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Constellations – Picture of Sky

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In the sky of night and staying at a beach, you may feel that you are lost. Can you define lost? You may found some planets as life-friendly. Do you have a map of starts? Just search that where is North Star, you should be able to find the Big Dipper and vice versa. You can look at the sky also. The Big Dipper is one of the constellations. They’re like when stars make pictures in the sky.

Astronomers use those pictures to identify different regions of the night sky. The Big Dipper is actually one part of a larger constellation called Ursa Major, the Great Bear. Now the Big Dipper is a guidepost for travelers. It can tell you a lot about where and when you are. I’ve heard a lot about navigating by the stars. But how does that tell you when? As the Earth rotates, the stars appear to move through the night sky. So you can use them like a clock– if you know the date. The two stars that form the part of the bowl facing away from the handle act like a clock. At midnight in early September the bowl faces up, and those two stars point straight up. But this clock runs backward. And it runs on a 24-hour clock instead of 12. You have to imagine the clock running all day and all night. So there are 24 numbers on it instead of 12. And the numbers run counterclockwise, on the clock face.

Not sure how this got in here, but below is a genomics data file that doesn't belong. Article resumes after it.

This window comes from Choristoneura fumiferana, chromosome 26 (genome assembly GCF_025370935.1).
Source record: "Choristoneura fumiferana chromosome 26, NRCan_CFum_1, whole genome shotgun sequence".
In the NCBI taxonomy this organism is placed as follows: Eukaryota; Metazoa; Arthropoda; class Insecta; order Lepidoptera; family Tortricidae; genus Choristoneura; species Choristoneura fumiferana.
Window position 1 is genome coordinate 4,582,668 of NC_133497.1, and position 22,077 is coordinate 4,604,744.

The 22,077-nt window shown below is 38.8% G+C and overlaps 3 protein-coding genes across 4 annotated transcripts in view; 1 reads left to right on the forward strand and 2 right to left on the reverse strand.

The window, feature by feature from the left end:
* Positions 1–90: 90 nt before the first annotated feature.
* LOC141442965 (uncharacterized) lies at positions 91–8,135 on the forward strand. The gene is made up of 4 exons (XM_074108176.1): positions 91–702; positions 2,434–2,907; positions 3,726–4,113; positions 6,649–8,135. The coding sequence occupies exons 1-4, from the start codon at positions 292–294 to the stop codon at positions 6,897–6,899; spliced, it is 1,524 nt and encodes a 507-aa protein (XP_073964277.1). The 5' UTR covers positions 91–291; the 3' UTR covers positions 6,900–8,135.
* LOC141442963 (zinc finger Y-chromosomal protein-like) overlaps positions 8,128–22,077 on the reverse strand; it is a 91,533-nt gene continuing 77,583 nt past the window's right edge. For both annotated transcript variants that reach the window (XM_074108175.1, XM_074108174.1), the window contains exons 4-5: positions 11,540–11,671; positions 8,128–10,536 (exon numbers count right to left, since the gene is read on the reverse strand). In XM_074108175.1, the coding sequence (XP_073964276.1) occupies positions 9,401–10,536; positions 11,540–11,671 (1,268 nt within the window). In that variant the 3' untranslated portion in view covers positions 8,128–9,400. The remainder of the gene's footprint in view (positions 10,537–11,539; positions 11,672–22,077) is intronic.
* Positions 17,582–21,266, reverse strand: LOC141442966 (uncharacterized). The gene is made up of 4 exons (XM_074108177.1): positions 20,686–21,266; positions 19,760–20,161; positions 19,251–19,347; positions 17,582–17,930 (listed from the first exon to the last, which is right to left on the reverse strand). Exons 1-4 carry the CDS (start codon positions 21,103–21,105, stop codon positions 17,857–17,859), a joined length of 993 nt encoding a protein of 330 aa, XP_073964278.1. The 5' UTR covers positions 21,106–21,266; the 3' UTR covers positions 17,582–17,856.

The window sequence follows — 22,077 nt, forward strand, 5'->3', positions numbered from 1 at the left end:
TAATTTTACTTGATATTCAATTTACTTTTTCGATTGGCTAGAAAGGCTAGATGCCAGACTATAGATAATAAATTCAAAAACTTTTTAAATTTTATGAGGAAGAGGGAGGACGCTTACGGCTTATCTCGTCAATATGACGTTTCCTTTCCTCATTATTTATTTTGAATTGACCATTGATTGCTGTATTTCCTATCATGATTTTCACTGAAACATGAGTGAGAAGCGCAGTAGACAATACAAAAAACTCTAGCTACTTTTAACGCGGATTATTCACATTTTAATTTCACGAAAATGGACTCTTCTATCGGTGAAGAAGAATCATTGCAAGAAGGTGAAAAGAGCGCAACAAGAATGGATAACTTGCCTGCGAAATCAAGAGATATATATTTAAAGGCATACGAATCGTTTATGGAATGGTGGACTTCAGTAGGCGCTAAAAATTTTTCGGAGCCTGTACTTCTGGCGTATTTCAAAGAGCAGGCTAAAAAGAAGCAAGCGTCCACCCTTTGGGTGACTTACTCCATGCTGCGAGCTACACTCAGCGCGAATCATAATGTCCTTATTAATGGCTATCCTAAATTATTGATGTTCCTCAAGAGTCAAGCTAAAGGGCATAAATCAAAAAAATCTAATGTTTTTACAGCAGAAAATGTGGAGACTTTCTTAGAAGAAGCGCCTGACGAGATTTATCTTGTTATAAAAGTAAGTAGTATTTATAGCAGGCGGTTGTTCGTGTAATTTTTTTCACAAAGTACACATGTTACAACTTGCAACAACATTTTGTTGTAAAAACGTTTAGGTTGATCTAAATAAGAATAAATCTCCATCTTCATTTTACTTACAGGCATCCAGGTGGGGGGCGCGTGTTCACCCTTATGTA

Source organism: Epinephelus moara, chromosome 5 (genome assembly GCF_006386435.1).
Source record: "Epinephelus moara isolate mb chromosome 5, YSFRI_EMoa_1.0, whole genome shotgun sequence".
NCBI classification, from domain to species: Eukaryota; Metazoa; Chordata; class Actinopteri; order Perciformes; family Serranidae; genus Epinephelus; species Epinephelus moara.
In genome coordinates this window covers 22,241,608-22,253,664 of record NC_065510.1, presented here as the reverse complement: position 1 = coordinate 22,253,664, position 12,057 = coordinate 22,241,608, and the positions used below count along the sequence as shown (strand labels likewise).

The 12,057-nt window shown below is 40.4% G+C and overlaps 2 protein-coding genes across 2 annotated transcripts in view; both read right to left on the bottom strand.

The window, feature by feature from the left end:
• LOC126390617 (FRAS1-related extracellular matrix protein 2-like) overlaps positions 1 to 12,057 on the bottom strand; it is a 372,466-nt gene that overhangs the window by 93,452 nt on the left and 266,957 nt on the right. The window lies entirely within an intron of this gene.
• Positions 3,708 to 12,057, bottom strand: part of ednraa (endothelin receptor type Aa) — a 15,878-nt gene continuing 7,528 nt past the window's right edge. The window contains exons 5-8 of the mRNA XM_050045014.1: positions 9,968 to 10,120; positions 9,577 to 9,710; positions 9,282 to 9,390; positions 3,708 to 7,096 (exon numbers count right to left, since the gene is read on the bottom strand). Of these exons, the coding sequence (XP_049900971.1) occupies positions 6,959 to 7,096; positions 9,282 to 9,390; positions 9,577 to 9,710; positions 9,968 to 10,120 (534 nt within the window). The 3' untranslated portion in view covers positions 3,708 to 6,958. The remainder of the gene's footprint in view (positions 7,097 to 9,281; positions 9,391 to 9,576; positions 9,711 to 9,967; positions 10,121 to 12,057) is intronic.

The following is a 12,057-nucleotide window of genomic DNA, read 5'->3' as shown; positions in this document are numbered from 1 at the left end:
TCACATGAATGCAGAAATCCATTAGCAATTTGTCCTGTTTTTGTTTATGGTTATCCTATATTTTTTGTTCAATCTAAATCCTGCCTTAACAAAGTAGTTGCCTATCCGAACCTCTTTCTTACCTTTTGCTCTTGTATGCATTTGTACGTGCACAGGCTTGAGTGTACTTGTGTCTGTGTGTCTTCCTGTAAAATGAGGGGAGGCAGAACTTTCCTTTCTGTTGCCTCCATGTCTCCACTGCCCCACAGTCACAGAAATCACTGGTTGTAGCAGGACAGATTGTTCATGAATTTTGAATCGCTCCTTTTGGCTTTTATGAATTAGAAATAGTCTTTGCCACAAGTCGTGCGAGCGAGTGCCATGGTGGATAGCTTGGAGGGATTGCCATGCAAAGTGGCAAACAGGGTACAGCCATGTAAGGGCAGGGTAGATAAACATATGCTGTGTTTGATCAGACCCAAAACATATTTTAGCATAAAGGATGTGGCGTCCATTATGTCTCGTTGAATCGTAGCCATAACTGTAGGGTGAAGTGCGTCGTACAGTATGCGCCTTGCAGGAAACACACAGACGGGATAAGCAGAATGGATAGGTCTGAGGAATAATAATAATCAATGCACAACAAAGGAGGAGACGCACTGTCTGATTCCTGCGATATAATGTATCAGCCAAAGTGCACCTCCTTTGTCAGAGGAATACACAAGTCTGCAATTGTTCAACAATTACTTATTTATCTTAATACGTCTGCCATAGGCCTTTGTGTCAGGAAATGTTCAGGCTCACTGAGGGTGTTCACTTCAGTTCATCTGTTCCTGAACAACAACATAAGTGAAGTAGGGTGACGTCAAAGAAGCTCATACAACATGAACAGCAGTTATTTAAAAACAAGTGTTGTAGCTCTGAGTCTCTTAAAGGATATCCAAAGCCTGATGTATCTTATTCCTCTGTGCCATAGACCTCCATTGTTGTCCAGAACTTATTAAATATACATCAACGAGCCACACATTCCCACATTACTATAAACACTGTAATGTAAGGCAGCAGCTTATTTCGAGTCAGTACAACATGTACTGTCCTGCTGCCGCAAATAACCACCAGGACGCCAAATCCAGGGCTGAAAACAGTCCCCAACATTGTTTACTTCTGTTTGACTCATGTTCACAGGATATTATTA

But what if it’s not early September? As the Earth revolves around the sun, the stars appear to move through the night sky. So the day and year make the stars move. That means you have to make a correction for every month of the year. There are 12 months in a year and 24 hours in a day. So the correction is about two hours per month. For every month before September, add two hours.

So right now the stars are pointing to about 3:00 PM. But it’s early June, so that’s three months before September. So I add two hours time three-six hours. So it’s about 9:00 PM, right? But you may have to take daylight savings time into account. So it’s about 10:00 PM. If your watch is set to Greenwich time, and you read the local time from the stars, you can determine longitude. Oh, longitude is distance east or west of Greenwich, right? Those same two stars point to the North Star. Just take the distance between them, and follow it five times that distance to a bright star. That’s the North Star. Patience, when you’re at the equator, the North Star lies on the horizon at 0 degrees latitude. When you’re at the North Pole, the North Star’s overhead at 90 degrees latitude. The angle of the North Star in the sky tells your latitude.

Hold your closed fist straight out in front of you toward the horizon. Now carefully stack your fists on top of one another until you reach the North Star. Count each fist as roughly 10 degrees. OK, so actually I get about three and a half fists or 35 degrees. So you see, by reading the stars, we can determine our position, longitude, and latitude. Then we take our handy-dandy map, and we’re right about here. With precision instruments, we could take better measurements, and we could pinpoint ourselves accurately enough to determine exactly where we are. However, with GPS, you can find latitude and longitude.

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